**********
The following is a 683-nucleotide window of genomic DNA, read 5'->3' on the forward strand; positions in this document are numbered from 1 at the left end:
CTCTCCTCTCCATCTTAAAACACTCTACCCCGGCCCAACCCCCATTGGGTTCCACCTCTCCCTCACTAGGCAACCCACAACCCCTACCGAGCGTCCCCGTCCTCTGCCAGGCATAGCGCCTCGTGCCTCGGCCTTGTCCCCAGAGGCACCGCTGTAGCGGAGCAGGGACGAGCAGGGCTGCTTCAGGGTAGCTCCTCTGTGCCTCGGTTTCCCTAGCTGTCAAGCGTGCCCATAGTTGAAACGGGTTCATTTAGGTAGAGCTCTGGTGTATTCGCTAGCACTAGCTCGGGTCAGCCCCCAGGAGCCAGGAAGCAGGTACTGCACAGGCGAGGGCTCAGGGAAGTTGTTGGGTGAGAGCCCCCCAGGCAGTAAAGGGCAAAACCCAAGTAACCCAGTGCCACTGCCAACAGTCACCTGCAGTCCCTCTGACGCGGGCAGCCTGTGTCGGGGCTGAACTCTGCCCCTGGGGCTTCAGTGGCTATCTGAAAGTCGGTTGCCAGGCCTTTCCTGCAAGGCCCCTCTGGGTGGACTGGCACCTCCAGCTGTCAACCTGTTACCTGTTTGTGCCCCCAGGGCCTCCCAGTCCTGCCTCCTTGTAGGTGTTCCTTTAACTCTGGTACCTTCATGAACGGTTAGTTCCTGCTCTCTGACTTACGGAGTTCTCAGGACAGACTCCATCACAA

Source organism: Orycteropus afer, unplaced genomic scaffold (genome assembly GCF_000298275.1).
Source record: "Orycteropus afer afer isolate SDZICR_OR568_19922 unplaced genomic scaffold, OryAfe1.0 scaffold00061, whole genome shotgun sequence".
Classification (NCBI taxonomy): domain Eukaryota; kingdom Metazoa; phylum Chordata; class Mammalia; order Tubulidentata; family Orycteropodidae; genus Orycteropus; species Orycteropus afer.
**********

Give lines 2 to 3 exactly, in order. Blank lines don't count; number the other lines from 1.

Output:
CTCTCCTCTCCATCTTAAAACACTCTACCCCGGCCCAACCCCCATTGGGTTCCACCTCTCCCTCACTAGGCAACCCACAACCCCTACCGAGCGTCCCCGTCCTCTGCCAGGCATAGCGCCTCGTGCCTCGGCCTTGTCCCCAGAGGCACCGCTGTAGCGGAGCAGGGACGAGCAGGGCTGCTTCAGGGTAGCTCCTCTGTGCCTCGGTTTCCCTAGCTGTCAAGCGTGCCCATAGTTGAAACGGGTTCATTTAGGTAGAGCTCTGGTGTATTCGCTAGCACTAGCTCGGGTCAGCCCCCAGGAGCCAGGAAGCAGGTACTGCACAGGCGAGGGCTCAGGGAAGTTGTTGGGTGAGAGCCCCCCAGGCAGTAAAGGGCAAAACCCAAGTAACCCAGTGCCACTGCCAACAGTCACCTGCAGTCCCTCTGACGCGGGCAGCCTGTGTCGGGGCTGAACTCTGCCCCTGGGGCTTCAGTGGCTATCTGAAAGTCGGTTGCCAGGCCTTTCCTGCAAGGCCCCTCTGGGTGGACTGGCACCTCCAGCTGTCAACCTGTTACCTGTTTGTGCCCCCAGGGCCTCCCAGTCCTGCCTCCTTGTAGGTGTTCCTTTAACTCTGGTACCTTCATGAACGGTTAGTTCCTGCTCTCTGACTTACGGAGTTCTCAGGACAGACTCCATCACAA

Source organism: Orycteropus afer, unplaced genomic scaffold (genome assembly GCF_000298275.1).